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The Almanac

Today is Monday, Feb. 17, the 48th day of 2003 with 317 to follow.
By United Press International

A Blast from the Past

Thomas Jefferson and Aaron Burr had tied in the Electoral College, so on this date in 1801, the House of Representatives had to choose between the two and, after 35 indecisive ballots, picked Jefferson as the third president of the United States. Burr bec
By United Press International

A Blast from the Past

The weekly UPI package of A Blast from the Past for Feb. 17-23.
By United Press International

The Almanac

Today is Thursday, Feb. 6, the 37th day of 2003 with 328 to follow.
By United Press International

A Blast from the Past

World War II began on this date in 1939 when Germany invaded Poland. In response, Great Britain and France served an ultimatum on Nazi leader Adolf Hitler, but it was ignored. The United States would remain out the fray until Dec. 7, 1941, when the Japane
By United Press International

The Almanac

Today is Sunday, Sept. 1, the 244th day of 2002 with 121 to follow.
By United Press International

A Blast from the Past

The weekly package of A Blast from the Past for Aug. 26-Sept. 1.
By United Press International

A Blast from the Past

Today is July 11.
By United Press International

The Almanac

Today is Thursday, July 11, the 192nd day of 2002 with 173 to follow.
By United Press International

Today in Music: a look back at pop music

Today is July 8.
By United Press International

A Blast from the Past

Today is July 8.
By United Press International

The Almanac

Today is Sunday, Feb. 17, the 48th day of 2002 with 317 to follow. The moon is waxing, moving toward its first quarter.
By United Press International

A Blast From The Past

Today is Feb. 17. Thomas Jefferson and Aaron Burr had tied in the Electoral College, so on this date in 1801, the House of Representatives voted and choose Jefferson as the third president of the United States.
PENNY NELSON BARTHOLOMEW, United Press International

The Almanac

Today is Wednesday, Feb. 6, the 37th day of 2002 with 328 to follow. The moon is waning, moving toward its new phase.
By United Press International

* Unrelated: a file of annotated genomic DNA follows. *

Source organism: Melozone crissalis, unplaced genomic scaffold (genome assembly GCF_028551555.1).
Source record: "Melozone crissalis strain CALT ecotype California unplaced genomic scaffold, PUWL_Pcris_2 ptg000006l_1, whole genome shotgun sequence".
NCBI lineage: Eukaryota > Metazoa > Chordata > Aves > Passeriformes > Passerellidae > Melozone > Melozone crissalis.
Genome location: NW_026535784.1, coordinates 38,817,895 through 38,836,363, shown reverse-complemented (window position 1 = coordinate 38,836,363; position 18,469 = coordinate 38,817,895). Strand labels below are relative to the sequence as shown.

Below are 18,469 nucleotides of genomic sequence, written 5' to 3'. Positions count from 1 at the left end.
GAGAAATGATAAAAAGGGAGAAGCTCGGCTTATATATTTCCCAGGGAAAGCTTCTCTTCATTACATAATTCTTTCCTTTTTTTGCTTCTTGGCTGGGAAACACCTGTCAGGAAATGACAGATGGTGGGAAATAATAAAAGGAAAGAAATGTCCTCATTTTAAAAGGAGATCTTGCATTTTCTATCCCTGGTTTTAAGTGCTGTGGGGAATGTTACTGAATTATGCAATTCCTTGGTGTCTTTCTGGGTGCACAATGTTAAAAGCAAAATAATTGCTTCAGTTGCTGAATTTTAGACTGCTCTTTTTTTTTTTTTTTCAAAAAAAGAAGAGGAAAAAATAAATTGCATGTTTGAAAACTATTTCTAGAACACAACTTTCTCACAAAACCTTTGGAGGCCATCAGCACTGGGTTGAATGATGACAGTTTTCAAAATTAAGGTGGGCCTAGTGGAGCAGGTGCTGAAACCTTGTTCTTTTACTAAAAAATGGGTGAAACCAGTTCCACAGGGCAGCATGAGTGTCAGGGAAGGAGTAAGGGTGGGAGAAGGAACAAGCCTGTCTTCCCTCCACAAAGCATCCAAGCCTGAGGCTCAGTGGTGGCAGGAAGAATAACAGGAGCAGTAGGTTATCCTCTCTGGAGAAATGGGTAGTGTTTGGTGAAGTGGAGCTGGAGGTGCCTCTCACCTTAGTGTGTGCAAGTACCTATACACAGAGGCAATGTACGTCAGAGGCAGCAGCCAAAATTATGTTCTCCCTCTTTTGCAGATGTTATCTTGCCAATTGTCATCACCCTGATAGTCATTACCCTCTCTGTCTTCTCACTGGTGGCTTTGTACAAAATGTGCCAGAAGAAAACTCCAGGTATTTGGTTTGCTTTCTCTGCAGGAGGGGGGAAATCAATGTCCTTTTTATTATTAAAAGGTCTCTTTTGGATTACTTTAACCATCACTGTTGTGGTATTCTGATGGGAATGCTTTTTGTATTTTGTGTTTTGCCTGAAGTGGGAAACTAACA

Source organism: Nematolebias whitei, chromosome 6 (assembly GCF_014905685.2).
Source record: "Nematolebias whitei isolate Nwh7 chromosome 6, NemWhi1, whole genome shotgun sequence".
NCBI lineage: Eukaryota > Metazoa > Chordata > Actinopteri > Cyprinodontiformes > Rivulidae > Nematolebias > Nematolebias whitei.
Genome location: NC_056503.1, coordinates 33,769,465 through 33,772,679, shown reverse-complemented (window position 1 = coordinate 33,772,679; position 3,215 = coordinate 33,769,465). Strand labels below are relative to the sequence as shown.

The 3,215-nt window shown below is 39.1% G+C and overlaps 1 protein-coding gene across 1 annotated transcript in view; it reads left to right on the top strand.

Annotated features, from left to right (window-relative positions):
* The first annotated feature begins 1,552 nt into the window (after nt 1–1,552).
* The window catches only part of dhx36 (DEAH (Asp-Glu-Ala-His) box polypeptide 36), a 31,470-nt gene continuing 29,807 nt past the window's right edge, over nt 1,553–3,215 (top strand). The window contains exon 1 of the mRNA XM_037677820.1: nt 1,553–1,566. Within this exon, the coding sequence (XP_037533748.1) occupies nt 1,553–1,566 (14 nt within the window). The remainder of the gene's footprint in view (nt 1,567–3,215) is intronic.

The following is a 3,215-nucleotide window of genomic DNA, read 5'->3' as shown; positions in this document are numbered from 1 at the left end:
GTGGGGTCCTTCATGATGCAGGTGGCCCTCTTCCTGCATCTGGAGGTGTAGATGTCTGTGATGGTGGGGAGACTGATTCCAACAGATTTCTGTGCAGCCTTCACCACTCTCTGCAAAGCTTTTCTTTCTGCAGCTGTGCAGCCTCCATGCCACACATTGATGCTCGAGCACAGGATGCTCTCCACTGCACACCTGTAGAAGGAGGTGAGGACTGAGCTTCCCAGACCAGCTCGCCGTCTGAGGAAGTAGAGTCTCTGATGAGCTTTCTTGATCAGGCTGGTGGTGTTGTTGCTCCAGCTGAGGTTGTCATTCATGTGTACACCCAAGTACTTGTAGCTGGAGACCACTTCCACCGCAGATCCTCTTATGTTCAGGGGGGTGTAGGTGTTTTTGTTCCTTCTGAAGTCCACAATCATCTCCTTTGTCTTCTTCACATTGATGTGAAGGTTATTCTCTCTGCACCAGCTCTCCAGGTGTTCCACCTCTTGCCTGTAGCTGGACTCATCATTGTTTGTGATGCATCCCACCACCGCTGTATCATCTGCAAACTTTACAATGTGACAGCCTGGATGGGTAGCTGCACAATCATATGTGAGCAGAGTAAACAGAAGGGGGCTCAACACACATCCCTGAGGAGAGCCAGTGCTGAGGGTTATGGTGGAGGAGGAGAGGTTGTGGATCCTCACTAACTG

A Blast From The Past

Today is Feb. 11. A young French girl, Bernadette Sourbirous, claimed on this date in 1858 that the Virgin Mary had appeared to her at Lourdes.
PENNY NELSON BARTHOLOMEW, United Press International
Page 4 of 5
Photos
Aaron Burr
NYP2001081325 - 13 AUGUST 2001 - NEW YORK, NEW YORK, USA: The sitting room of Alexander Hamilton's home, now part of the Hamilton Grange National Memorial, is located in upper Manhattan, New York City as seen on August 10, 2001. The Federal-style country house, which was Hamilton's home up until he died in a duel with Aaron Burr in 1804, will be moved to a new location near by. mg/Monika Graff UPI
Wiki

Aaron Burr, Jr. (February 6, 1756 – September 14, 1836) was an important political figure in the early history of the United States of America. After serving as a Continental Army officer in the Revolutionary War, Burr became a successful lawyer and politician. He was elected twice to the New York State Assembly (1784–1785, 1798–1799), was appointed New York State Attorney General (1789–1791), was chosen as a United States Senator (1791–1797) from the state of New York, and reached the apex of his career as third Vice President of the United States (1801–1805), under President Thomas Jefferson. Despite these accomplishments, Burr is chiefly remembered as the man who killed his rival Alexander Hamilton in the famous 1804 duel. Controversy dogged Burr throughout his lifetime, and his reputation among historians remains contested.

Burr was born in Newark, New Jersey, to the Reverend Aaron Burr, Sr., a Presbyterian minister and second president of the College of New Jersey in Newark (which moved in 1756 to Princeton and later became Princeton University). His mother, Esther Edwards, was the daughter of Jonathan Edwards, the famous Calvinist theologian, making Burr Edwards's grandson. The Burrs also had a daughter, Sarah, who married Tapping Reeve, founder of the Litchfield Law School in Litchfield, Connecticut.

Aaron Burr's father died in 1757, and his mother the following year, leaving him an orphan at the age of two. Grandfather Edwards and his wife Sarah also died that year; young Aaron and his sister Sally went to live with the William Shippen family in Philadelphia. In 1759, the children's guardianship was assumed by twenty-one-year-old uncle Timothy Edwards. The next year, Edwards married Rhoda Ogden and moved to Elizabeth, New Jersey. Rhoda's younger brothers Aaron and Matthias became the boy's playmates and lifelong friends.

This article is licensed under the GNU Free Documentation License.
It uses material from the Wikipedia article "Aaron Burr."
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